Not very likely.
David Byer sent in this photo (click for larger version), discovered on Ancestry.com. Multiple users of the site have identified the subject of the photo as Jesse Myers Engle, a native of Kansas.
Could this “Jesse Engle” be the same pioneer Brethren in Christ missionary who helped to establish the church’s first foreign mission station in 1898? Such a find would be a great boon to Brethren in Christ historians, since the only known photo of the missionary Engle is a distant shot of the man that does not show his face.
Unfortunately, several aspects of the image suggest that the photo depicts a different Jesse Engle, not the Brethren in Christ missionary.
1. The pin. Notice the small pin on the subject’s jacket pocket. It’s shaped like a square and compass — the distinctive symbol of the Masonic Order. It’s extremely unlikely that a member of the Brethren in Christ Church in this era — especially a soon-to-be missionary — would also be a member of the Masons, since involvement with such “secret societies” (as the Brethren in Christ would have called them) was strictly forbidden.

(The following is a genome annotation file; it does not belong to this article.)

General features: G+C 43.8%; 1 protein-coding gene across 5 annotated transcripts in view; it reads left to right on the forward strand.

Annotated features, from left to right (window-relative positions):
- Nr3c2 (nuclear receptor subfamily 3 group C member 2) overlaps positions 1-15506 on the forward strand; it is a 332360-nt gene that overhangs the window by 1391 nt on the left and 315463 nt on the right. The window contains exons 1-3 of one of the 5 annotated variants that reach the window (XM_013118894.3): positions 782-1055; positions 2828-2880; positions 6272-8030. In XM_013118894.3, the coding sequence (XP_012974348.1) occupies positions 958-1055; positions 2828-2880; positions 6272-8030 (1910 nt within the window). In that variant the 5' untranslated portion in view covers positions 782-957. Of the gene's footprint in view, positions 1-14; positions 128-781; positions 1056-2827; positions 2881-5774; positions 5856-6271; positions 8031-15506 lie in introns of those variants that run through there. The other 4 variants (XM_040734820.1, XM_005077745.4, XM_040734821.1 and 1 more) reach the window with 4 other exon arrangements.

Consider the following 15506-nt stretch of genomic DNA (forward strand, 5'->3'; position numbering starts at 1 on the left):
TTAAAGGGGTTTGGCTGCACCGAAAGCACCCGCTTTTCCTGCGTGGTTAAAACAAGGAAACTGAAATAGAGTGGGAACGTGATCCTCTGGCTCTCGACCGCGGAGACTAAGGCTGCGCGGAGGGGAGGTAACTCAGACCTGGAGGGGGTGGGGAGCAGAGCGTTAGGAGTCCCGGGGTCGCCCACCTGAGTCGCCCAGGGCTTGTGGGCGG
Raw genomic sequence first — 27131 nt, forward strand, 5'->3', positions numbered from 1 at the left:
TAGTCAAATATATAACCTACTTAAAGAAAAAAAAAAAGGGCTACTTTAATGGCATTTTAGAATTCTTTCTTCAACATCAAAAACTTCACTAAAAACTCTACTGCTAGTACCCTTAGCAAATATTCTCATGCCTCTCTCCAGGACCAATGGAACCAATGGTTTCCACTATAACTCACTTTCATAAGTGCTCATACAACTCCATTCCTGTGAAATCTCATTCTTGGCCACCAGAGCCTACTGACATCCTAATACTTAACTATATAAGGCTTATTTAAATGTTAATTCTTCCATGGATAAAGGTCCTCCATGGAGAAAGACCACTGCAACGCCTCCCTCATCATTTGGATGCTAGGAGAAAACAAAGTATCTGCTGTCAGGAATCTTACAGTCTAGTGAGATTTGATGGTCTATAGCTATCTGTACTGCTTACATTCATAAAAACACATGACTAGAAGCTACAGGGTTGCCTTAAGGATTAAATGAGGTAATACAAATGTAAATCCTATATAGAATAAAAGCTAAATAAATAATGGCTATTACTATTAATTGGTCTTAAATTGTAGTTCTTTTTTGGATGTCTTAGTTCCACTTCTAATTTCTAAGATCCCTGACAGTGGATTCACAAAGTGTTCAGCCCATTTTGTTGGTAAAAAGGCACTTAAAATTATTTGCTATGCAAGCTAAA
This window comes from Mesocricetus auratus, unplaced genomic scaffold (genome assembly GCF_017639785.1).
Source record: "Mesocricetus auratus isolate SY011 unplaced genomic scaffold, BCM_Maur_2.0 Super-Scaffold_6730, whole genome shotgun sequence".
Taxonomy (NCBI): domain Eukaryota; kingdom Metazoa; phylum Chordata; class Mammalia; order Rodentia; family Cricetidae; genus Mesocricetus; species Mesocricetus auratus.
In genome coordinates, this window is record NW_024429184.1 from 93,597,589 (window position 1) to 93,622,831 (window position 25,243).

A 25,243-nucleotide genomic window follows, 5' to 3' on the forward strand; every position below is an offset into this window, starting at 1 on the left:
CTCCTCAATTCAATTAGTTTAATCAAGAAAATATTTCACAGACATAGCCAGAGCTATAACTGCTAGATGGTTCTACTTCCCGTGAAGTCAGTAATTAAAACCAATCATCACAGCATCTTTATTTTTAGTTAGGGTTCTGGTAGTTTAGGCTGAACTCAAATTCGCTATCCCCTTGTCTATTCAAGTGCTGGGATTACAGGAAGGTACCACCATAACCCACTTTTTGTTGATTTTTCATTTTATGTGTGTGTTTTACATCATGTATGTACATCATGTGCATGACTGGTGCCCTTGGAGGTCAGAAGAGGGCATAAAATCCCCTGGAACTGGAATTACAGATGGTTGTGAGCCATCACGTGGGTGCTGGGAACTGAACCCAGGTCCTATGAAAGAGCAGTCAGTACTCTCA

2. The cut of jacket, “flashy” buttons, and hair parting. While there was no “official” dress code for the Brethren in Christ in this era, most observed a very similar style: “Men wore long-tailed coats and vests with erect collars, broad-fall trousers opening at the sides rather than in the middle, high-top boots or shoes, cape overcoats, and broad-brimmed hats.”  The photo of Engle shows no erect collar on the jacket — a sign of deviation from the church norm. Furthermore, the appearance of silver buttons on the jacket also suggests deviation from the norm, as most Brethren in Christ would have avoided such “opulence” for fear of manifesting pride, “the essence of worldliness.” And the hair of the subject also deviates from the Brethren in Christ norm: parted in the middle and combed flat against the head. Given his nonconformity to church standards, the individual pictured in the photo was probably not Brethren in Christ.
Thanks to David Byer for passing along the photo.